After reporting a disappointing set of annual results, Dean Foods’ chief executive Ralph Scozzafava is counting on a productivity drive to deliver growth at the US dairy group.
Dean Foods’ shares slumped on Monday (26 February) after the Texas-based firm said its 2017 net profits slid 49% to just over US$61m as it “navigated a rapidly-changing industry landscape and a dynamic retail environment”.
The result was a contrast to a year ago, when the company, whose brands include TruMoo and DairyPure, saw profits leap to almost $120m compared to an $8.5m loss in 2015.
While last year’s sales ticked up 1.1% to $7.8bn, operating income was down 68% at $83.3m.
On a conference call with investors yesterday (26 February), Scozzafava explained Dean Foods faced stiffer competition in private-label milk during the first half of the year and “lost volume at higher levels than we planned”. As a consequence, it saw a rise in leverage, which put pressure on its operating income, while margins suffered amid an increase in retailer investment in private-label products.
Scozzafava outlined a three-point strategy to drive the business forward, including an “enterprise-wide cost productivity plan”, along with commercial aspirations and investments in the company’s “core capabilities”. Dean Foods is targeting $150m in net cost savings from the programme by 2020.
The key thrust of Scozzafava’s strategy appears to rest on the productivity plan.
Scozzafava told investors it “involves an aggressive approach to our strategic pillar of delivering operational excellence where we are executing against an enterprise-wide productivity plan over the next 18 to 24 months, with meaningful incremental savings enabled by integrating our operating model and right-sizing our cost structure”.
In the earnings statement, he added: “Our enterprise-wide cost productivity plan will create a runway for increased and ongoing productivity benefits in 2019 and beyond as we target an incremental $150m in annual run-rate savings by 2020. We have the right strategic plan and a strong team in place to drive our business and company forward.”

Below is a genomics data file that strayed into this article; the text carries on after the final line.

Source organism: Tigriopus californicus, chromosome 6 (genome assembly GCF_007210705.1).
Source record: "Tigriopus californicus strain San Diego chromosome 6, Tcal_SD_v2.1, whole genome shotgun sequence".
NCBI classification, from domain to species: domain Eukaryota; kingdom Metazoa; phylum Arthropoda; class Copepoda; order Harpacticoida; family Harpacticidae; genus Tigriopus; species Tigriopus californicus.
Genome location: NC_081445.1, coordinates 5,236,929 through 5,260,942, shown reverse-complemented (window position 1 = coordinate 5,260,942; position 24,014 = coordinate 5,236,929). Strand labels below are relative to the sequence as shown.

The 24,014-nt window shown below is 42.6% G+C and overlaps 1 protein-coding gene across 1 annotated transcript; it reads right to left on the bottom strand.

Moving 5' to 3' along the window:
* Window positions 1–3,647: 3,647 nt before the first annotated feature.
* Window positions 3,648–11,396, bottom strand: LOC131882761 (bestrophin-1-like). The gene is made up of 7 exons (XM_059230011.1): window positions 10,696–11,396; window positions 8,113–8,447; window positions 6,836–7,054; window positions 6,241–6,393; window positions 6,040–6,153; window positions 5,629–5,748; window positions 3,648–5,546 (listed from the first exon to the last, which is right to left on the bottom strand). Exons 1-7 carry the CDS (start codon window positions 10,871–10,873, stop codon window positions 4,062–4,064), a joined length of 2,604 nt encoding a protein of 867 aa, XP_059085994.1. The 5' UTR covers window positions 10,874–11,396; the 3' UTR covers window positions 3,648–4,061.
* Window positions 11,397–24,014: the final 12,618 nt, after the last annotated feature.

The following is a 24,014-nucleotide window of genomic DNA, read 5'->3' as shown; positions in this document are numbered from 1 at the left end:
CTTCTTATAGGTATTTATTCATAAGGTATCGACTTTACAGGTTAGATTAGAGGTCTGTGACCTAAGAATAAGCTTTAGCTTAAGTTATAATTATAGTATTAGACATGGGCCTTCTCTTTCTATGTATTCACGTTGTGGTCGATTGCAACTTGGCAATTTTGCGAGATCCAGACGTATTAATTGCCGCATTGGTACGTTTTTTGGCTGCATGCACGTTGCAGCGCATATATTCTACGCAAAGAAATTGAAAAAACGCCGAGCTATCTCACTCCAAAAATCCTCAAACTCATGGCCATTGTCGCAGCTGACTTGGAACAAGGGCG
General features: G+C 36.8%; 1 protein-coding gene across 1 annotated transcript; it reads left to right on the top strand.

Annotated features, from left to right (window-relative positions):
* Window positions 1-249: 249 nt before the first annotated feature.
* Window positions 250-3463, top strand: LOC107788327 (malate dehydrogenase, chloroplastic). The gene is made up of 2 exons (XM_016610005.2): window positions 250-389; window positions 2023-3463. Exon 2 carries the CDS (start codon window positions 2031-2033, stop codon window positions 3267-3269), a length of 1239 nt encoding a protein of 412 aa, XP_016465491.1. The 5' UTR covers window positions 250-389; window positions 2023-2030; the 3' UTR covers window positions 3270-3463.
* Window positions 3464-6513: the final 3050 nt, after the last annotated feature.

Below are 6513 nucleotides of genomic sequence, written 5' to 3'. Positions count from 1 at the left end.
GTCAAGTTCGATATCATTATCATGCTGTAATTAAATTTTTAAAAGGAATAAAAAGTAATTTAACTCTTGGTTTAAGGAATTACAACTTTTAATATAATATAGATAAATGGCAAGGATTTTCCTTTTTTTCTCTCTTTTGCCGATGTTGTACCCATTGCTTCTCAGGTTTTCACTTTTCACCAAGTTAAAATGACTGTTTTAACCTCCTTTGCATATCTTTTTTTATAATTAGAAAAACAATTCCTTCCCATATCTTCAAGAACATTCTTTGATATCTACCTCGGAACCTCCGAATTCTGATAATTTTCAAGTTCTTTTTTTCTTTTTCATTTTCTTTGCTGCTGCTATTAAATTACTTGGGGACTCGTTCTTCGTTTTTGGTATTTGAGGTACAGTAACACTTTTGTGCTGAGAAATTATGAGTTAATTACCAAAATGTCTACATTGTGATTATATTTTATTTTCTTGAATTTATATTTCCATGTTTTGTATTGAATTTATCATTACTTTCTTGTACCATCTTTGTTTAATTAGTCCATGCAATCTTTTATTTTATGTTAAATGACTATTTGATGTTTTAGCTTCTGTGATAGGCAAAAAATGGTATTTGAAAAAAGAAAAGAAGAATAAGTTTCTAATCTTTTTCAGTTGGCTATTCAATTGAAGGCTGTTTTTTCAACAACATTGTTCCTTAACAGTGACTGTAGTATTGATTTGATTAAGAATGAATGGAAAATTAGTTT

Meanwhile, commercial strategies also feature in the forward-looking plan. The chief executive reiterated comments made during the last conference call to focus on “winning in private label and building and buying strong brands with innovative new products”.
Dean Foods has made some headway towards addressing those objectives. In June, it acquired US organic juice business Uncle Matt’s Organic and bought a minority stake in the dairy-free start-up Good Karma Foods.
In 2016, the company entered into a 50-50 joint venture with CROPP to distribute the US cooperative’s Organic Valley brand, with processing and shipping initially slated to begin in mid-to-late 2017.
Scozzafava singled out the Organic Valley Fresh product as contributing to the overall performance of the Organic Valley brand last year, and said it “outperformed both the category and the category leader from a growth perspective”.
Chief financial officer Scott Vopni is also optimistic about the Organic Valley venture.
“We’re ramping up the business, continue to drive incremental distribution in conventional channels, we’re making progress against our goals, [and] we’re very encouraged by the opportunities to grow this business,” the CFO said.
Dean Foods also plans to focus on diversification beyond liquid milk after launching DairyPure sour cream last year. In 2018, it is seeking to role out cottage cheese under the same brand and its DairyPure mix-ins are due to hit the market around the middle of March.
The third-pillar of the company’s growth strategy is to invest in technology and infrastructure and address what its calls a “legacy system that has a disproportionately oversized cost structure that is too sensitive to even relatively small percentage declines in our volume”.
That also includes a fragmented purchasing system, which the firm plans to tighten.
Scozzafava added: “Diversifying our portion into adjacent categories whether through innovation or M&A is critical to long-term earnings growth. This pillar of our strategy is directly supported by two other important pillars: winning in private label and driving operational excellence.”
Money will also need to be injected in 2018 to support the productivity plan in the form of a “significant one-time investment” that will hit the company’s free cash flow, the CEO said.
Around $135m to $160m in capital expenditure will be allocated this year to support the company’s objectives compared to around $105m in 2017.
“We consider 2018 to be an important year, a year of transition and transformation as we reset our cost structure to better position us for the future,” Scozzafava said.
“We have a major emphasis on our enterprise-wide productivity plan and I’ll be updating you quarterly on our progress here and view this work as the key metric in assessing our performance this year.”